obtained using the same technique. We see a possible alter-
native to tracking in a certain combination of tracking and
correlation techniques, where the image features need not be
identified, but their displacement from one image frame to
another is determined by correlation, in a way similar to
image registration techniques commonly used, for example,
in medical imaging. The feasibility of this approach applied
to a comparatively noisy fluorescence microscopy images
remains to be tested.
Diffusion in cytoplasm
The dynamics of the investigated GFP-labeled proteins in the
cytosol can be reasonably well described by free diffusion.
The observed spread of diffusion times is mainly due to the
presence of long-time fluctuations in the fluorescence inten-
sity, which affect the autocorrelation curves at long times and
limit the accuracy of the fits to the simple diffusion model. The
measured diffusion coefficients therefore reflect the fastest
component of the motion of the proteins in the cytoplasm.
Although the solvent viscosity of cytoplasm, as measured
by rotational mobility (i.e., microviscosity), is known to be
similar to that of water, the translational diffusion of probes
of various sizes indicates considerably higher and addition-
ally size-dependent apparent viscosity. This effect has been
explained by heterogeneity and crowding of the cytoplasm,
where collisions with large structures and reversible binding
lead to effectively lower diffusion coefficient and stronger
dependence of the diffusion coefficient on the particle size,
than that predicted by the Stokes-Einstein relationship (35,36).
The measured diffusion coefficients of the investigated
proteins in cytosol are all significantly smaller than the dif-
fusion coefficient of free GFP in buffer (87 mm
2
s
1
) (37):
the fastest GFPTPH is ; 113 slower, and the slowest
NMY-2TGFP ;1003 slower. Purified GFP-labeled proteins
were not available to perform direct comparison with their
diffusion in a buffer. The simplifying assumption of a cube
5484 Petra
´
s
ˇ
ek et al.
Biop hysical Journal 95(11) 5476–5486
Page 9
root dependence of the diffusion coefficient on the molecular
mass predicts only 1.5–23 smaller diffusion coefficient of
the individual protein molecules in buffer compared to GFP.
These results indicate the role of cytoplasmatic crowding on
the motion of the investigated proteins.
Although PAR-2 and CDC-37 are of similar size, PAR-2
diffusion is approximately three times slower, indicating
possible localization in a larger complex or self-association.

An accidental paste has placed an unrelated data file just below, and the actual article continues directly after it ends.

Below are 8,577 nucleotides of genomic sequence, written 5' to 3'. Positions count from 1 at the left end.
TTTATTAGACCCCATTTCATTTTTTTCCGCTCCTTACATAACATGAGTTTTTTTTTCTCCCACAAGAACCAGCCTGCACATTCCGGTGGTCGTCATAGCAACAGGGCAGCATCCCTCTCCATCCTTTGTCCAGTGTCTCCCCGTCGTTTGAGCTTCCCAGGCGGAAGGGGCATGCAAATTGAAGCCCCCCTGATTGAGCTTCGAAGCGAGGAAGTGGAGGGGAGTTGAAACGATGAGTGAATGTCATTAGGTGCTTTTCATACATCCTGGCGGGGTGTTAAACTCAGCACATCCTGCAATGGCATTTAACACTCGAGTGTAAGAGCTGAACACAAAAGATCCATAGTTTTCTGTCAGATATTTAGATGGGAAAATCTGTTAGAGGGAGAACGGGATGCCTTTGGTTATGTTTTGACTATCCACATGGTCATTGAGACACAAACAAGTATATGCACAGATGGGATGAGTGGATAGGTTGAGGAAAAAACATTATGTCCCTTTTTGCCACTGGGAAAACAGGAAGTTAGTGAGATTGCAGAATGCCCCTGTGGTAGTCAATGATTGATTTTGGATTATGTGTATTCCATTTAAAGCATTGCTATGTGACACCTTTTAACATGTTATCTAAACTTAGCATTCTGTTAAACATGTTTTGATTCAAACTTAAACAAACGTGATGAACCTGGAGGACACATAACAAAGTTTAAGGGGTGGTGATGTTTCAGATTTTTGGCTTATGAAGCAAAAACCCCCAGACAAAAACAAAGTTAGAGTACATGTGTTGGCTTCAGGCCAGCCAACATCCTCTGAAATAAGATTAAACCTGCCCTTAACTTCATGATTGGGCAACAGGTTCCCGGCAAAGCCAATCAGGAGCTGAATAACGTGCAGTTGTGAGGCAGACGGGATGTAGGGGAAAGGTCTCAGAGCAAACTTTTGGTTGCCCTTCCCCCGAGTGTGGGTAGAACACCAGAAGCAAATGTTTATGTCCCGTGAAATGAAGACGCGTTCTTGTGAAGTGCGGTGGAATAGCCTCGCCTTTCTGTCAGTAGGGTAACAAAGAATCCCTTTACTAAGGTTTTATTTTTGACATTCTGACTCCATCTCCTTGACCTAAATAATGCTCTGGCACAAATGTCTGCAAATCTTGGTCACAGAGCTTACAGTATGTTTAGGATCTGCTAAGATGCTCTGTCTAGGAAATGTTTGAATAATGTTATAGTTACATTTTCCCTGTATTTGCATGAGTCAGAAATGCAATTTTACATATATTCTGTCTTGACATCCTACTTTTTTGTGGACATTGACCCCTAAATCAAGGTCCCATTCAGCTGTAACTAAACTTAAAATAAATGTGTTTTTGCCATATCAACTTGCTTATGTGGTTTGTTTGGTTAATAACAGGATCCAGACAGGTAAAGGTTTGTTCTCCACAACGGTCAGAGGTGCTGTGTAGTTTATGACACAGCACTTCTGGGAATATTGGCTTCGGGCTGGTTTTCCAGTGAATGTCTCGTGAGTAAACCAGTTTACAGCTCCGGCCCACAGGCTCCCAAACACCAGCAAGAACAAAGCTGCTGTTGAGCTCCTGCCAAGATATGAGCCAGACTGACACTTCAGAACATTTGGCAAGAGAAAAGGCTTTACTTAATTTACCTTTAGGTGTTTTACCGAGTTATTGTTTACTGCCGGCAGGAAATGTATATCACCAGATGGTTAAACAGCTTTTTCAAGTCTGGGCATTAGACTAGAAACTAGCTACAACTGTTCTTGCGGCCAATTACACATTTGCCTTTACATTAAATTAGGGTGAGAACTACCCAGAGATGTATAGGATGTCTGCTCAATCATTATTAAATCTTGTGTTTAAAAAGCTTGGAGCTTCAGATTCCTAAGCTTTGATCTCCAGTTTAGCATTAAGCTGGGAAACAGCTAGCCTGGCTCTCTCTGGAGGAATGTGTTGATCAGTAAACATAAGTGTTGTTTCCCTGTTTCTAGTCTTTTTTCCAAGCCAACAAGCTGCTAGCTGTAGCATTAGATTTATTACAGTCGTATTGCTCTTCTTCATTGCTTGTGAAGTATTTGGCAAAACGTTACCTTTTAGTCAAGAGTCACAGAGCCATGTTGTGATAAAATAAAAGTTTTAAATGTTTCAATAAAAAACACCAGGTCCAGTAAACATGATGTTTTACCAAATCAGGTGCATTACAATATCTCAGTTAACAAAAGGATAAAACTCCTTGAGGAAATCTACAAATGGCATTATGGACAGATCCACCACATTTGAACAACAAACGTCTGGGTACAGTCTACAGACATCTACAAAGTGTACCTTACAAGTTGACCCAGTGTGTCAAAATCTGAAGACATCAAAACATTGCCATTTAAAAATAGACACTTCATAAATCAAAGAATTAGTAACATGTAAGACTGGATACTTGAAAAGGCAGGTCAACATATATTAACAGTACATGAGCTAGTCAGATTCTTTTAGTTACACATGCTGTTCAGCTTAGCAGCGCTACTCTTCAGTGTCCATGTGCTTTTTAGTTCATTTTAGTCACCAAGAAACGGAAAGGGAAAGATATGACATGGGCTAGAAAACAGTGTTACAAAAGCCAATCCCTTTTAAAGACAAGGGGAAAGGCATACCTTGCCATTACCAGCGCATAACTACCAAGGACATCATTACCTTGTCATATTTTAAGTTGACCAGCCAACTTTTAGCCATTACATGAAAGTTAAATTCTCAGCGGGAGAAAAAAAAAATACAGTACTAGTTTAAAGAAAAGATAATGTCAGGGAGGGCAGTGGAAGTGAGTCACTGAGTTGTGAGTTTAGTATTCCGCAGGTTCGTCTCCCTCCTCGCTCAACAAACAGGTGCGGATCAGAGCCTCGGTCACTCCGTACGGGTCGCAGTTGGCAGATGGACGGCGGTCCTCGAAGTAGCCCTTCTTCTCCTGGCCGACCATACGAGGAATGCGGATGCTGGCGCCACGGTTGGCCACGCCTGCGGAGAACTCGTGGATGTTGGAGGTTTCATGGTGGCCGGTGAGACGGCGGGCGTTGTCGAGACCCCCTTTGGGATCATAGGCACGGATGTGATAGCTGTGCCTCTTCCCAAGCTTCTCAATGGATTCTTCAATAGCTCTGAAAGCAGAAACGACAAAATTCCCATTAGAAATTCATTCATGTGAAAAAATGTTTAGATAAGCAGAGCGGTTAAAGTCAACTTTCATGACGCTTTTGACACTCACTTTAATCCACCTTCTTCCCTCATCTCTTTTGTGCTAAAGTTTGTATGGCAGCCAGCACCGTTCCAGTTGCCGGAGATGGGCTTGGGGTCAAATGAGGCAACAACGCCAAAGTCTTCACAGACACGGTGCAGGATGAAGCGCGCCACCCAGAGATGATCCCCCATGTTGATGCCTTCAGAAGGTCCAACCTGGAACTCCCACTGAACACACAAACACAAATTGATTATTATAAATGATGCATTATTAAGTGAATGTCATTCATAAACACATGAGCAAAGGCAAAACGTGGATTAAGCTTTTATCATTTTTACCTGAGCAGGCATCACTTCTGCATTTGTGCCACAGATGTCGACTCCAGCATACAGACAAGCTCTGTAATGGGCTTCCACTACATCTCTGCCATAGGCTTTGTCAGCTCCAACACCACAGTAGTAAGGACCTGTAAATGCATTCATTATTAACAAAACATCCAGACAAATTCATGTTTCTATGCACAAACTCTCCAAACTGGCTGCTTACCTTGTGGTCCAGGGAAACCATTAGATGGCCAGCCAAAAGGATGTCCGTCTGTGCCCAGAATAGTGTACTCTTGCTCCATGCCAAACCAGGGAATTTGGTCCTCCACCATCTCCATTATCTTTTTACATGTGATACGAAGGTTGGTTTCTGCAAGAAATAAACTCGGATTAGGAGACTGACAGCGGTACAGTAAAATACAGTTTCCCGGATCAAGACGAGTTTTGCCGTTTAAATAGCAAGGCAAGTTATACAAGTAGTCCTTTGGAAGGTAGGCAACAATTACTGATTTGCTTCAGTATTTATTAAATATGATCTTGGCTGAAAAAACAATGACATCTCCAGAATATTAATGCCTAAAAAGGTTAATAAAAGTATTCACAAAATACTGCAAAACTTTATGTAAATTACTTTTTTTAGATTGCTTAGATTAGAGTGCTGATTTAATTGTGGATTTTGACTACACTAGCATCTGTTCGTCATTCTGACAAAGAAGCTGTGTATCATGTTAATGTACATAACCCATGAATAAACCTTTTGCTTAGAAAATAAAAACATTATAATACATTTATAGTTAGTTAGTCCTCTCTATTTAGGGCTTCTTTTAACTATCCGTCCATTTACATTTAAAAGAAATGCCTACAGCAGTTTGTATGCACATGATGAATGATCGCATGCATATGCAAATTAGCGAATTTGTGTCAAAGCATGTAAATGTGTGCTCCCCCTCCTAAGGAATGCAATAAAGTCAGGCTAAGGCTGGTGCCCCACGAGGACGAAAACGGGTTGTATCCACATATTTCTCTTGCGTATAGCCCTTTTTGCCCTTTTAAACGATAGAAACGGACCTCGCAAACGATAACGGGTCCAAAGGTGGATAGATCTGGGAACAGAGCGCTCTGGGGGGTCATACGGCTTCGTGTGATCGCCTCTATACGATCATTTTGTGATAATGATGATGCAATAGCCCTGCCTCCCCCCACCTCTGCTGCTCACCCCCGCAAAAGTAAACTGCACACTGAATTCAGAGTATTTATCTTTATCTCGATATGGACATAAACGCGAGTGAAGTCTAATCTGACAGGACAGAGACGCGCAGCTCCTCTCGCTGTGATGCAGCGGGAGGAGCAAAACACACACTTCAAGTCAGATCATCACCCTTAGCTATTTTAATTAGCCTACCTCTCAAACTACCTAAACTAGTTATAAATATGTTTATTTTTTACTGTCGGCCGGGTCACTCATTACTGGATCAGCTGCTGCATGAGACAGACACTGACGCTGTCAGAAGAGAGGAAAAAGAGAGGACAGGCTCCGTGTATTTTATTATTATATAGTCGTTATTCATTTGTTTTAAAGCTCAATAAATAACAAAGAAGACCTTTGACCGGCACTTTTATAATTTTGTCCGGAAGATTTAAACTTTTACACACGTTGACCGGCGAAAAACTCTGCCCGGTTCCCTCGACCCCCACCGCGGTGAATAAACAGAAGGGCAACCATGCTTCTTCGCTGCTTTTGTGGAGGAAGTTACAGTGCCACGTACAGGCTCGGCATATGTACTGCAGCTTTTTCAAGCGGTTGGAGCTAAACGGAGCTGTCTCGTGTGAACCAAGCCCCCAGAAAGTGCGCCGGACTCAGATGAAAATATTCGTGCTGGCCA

Similarly, the low diffusion coefficient of NMY-2 may be a
consequence of association with other cytoplasmic compo-
nents and homodimerization. The possible involvement of
PAR-2 and NMY-2 in large protein complexes could be
linked to the mechanism by which they become localized to
the cortex.
CONCLUSION
We have shown that FCS and sFCS can be used to study the
dynamics of fluorescently labeled molecules on both short
and long timescales even in such a complex and dynamic
system as a polarized embryo that will divide asymmetri-
cally, by overcoming the limitations of low statistical ac-
curacy and photobleaching. Although cortex localization of
PAR-2 depends on the presence of NMY-2 (8), our data in-
dicate that PAR-2 is not recruited to the cortex by binding to
posterior localized NMY-2 patches. By using circular sFCS,
we could show that PAR-2 dynamics are faster than NMY-2,
and further that PAR-2 distribution in the cortex is not uni-
form but heterogeneous, with a highly dynamic pattern dis-
tinct from that of NMY-2. It is therefore more likely that
NMY-2 changes the properties of the cortex in a way that
PAR-2 can associate with it, and presence of PAR-2 on the
cortex might be inhibitory for NMY-2 contractility.
Circular sFCS, with its single-molecule sensitivity and full
utilization of the fluorescence signal, provides information
about the molecular dynamics and the type of motion, which
is too slow for standard FCS, and not resolvable with imag-
ing. Furthermore, sFCS provides information on spatial
correlation in addition to temporal correlation, facilitating
better characterization of transport processes in living orga-
nisms and discrimination between different models on basis
of their spatiotemporal correlation.
Measurement along a perimeter of a relatively large circle
overcomes two significant limitations encountered in FCS